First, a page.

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Hopes Growing China May Ease Informal South Korea Sanctions


South Korean President Moon Jae-in speaks with Chinese President Xi Jinping by telephone at the Presidential Blue House in Seoul, South Korea, May 11, 2017.

South Korea’s recent election of liberal politician Moon Jae-in as the country’s new president has triggered a shift in China’s approach to relations with Seoul.

After months of harsh criticism of South Korea’s decision to deploy a U.S.-made missile defense system and the enactment of harsh economic sanctions, Beijing appears to be changing its tact.

Its opposition to South Korea’s deployment of the advanced Terminal High Altitude Area Defense (THAAD) anti-missile system has not gone away, but is becoming less shrill.

A Terminal High Altitude Area Defense (THAAD) interceptor (right) is seen in Seongju, South Korea, April 26, 2017.
A Terminal High Altitude Area Defense (THAAD) interceptor (right) is seen in Seongju, South Korea, April 26, 2017.

And some see signs that China is already beginning to loosen its ban on the import of South Korean cultural products such as television shows and entertainment performances, as well as group travel by Chinese tourists to the country.

The shift started with signals from the top late last week.

On Friday, when Chinese leader Xi Jinping met with an envoy of South Korean President Moon, he said Beijing was willing to work together with Seoul to “properly handle disputes” and “put China-South Korea relations back onto a normal track.”

Over the past few days, reports in the Chinese state media have noted signals that the ice-breaking may have already begun. Two South Korean musicals already have performance dates in Beijing and Shanghai. “Bballae,” which means laundry in Korean, will begin in late June. Performances of another musical, “My Bucket List,” will begin in Beijing and Shanghai in August, reports said.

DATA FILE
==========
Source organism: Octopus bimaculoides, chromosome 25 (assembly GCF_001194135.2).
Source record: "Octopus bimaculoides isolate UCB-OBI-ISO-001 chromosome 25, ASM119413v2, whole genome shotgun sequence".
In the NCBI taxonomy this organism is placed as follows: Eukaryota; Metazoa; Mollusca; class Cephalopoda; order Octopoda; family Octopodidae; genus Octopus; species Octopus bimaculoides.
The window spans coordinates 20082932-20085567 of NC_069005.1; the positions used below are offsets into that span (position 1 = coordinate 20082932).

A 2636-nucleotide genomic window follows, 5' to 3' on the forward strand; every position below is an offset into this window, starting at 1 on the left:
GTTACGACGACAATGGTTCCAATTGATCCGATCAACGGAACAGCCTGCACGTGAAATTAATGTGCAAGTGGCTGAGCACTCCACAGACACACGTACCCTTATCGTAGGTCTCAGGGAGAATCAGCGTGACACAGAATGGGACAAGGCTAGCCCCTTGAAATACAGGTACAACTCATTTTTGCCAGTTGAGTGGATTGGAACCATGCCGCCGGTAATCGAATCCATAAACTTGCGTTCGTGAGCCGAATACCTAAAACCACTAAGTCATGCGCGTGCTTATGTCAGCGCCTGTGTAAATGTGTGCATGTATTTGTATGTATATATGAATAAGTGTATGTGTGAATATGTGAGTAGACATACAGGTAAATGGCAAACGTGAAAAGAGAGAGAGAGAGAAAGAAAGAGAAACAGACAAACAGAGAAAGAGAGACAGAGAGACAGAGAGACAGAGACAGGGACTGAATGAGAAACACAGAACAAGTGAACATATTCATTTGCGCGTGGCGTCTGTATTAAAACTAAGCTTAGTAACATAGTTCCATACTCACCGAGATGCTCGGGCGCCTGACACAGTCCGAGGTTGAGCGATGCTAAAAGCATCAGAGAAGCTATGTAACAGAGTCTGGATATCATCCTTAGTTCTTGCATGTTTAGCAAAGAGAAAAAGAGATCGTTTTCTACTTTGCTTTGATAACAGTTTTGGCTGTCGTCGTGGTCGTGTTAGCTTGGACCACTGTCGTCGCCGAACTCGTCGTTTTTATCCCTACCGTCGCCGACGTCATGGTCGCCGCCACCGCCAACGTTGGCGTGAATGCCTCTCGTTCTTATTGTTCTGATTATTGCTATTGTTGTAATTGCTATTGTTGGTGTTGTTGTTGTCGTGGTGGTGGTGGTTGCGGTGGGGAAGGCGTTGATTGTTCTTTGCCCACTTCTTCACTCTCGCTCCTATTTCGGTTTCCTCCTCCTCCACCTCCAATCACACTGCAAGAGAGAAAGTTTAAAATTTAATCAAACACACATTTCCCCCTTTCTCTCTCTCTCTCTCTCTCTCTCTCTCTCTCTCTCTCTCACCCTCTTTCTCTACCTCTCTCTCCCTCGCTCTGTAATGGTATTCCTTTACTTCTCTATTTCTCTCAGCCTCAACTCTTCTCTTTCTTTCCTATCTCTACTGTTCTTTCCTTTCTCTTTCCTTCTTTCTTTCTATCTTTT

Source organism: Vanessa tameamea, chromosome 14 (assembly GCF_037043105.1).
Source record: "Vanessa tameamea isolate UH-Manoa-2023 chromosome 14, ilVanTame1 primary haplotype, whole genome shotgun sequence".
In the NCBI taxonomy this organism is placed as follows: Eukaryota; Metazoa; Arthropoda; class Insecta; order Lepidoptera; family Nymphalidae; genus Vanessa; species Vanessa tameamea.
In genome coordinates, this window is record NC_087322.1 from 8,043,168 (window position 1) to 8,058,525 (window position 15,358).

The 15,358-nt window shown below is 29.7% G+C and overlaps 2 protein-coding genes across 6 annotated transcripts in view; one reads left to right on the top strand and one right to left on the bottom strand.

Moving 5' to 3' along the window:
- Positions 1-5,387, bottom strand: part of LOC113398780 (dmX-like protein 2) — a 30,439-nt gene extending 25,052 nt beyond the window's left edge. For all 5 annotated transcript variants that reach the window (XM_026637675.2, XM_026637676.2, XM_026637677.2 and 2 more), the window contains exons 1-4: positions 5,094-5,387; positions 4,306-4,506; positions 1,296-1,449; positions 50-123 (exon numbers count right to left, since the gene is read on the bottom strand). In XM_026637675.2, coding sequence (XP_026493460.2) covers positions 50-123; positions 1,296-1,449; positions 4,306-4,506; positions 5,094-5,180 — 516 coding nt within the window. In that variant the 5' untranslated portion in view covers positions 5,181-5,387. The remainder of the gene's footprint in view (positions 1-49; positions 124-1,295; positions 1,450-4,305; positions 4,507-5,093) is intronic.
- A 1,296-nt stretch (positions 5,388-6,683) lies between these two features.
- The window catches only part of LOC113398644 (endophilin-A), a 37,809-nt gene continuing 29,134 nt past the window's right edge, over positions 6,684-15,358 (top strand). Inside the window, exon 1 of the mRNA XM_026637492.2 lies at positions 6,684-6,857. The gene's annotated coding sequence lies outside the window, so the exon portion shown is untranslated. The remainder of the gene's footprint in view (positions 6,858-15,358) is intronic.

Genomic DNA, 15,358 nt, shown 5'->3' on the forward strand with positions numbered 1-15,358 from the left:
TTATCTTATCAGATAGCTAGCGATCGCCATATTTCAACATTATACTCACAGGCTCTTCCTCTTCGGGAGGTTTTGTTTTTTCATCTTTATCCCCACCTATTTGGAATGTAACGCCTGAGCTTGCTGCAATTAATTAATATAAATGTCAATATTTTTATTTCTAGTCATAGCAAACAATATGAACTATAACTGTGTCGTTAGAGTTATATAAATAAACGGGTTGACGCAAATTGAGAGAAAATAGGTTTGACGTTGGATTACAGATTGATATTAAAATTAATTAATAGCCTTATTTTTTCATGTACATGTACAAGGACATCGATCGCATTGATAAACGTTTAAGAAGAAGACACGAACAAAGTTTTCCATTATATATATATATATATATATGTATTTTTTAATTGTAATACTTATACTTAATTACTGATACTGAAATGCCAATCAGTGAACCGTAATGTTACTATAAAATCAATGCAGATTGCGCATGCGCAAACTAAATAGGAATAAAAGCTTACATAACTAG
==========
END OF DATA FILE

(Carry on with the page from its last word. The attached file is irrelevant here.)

According to a report in the National Business Daily, which was also carried in the Communist Party-mouthpiece People’s Daily, 4,000 Chinese employees of an unnamed medical equipment company are reaching out to travel agents in Seoul to book a group trip to South Korea.

According to the report, the trip is expected to “thaw” the frozen-out tourism industry. Alitrip is also reporting a rise in the number of bookings to South Korean amusement parks.

Nonetheless, the tourism sanctions have hit South Korea hard, with the number of tourists visiting China’s northeastern neighbor dropping sharply in recent months.

FILE - A Chinese tourist looks towards the north through a pair of binoculars at the Imjingak pavilion near the demilitarized zone which separates the two Koreas, in Paju, north of Seoul, Oct. 16, 2013.
FILE - A Chinese tourist looks towards the north through a pair of binoculars at the Imjingak pavilion near the demilitarized zone which separates the two Koreas, in Paju, north of Seoul, Oct. 16, 2013.

Chinese travel agencies are still barred from booking group tours to South Korea. Advertisements for individual travel packages are also absent from most websites. Those websites that do have discount tours (such as CTrip.com) are not prominently placed.

“China will take some different actions regarding Korean entertainment or access to the Korean market and tourism, but actually that will come after President Moon and Xi Jinping meet,” said Lee Ki-beom, a research fellow at the Asan Institute for Policy Studies.

President Moon will be traveling to Washington next month to meet with U.S. President Donald Trump and then is likely to meet with Xi around July. In the run-up to that meeting, China is likely to try to sweeten the relationship with continued moves, but some are skeptical the ban on group tours will be completely lifted.

Lee said since Moon is leading a minority government, he needs the support of South Korea’s legislature, the National Assembly, for major issues like approving a new law on the THAAD missile system. This would provide Moon an opportunity to soften South Korea's diplomatic stance towards China, but the National Assembly is unlikely to accept Beijing’s demand to dismantle it.

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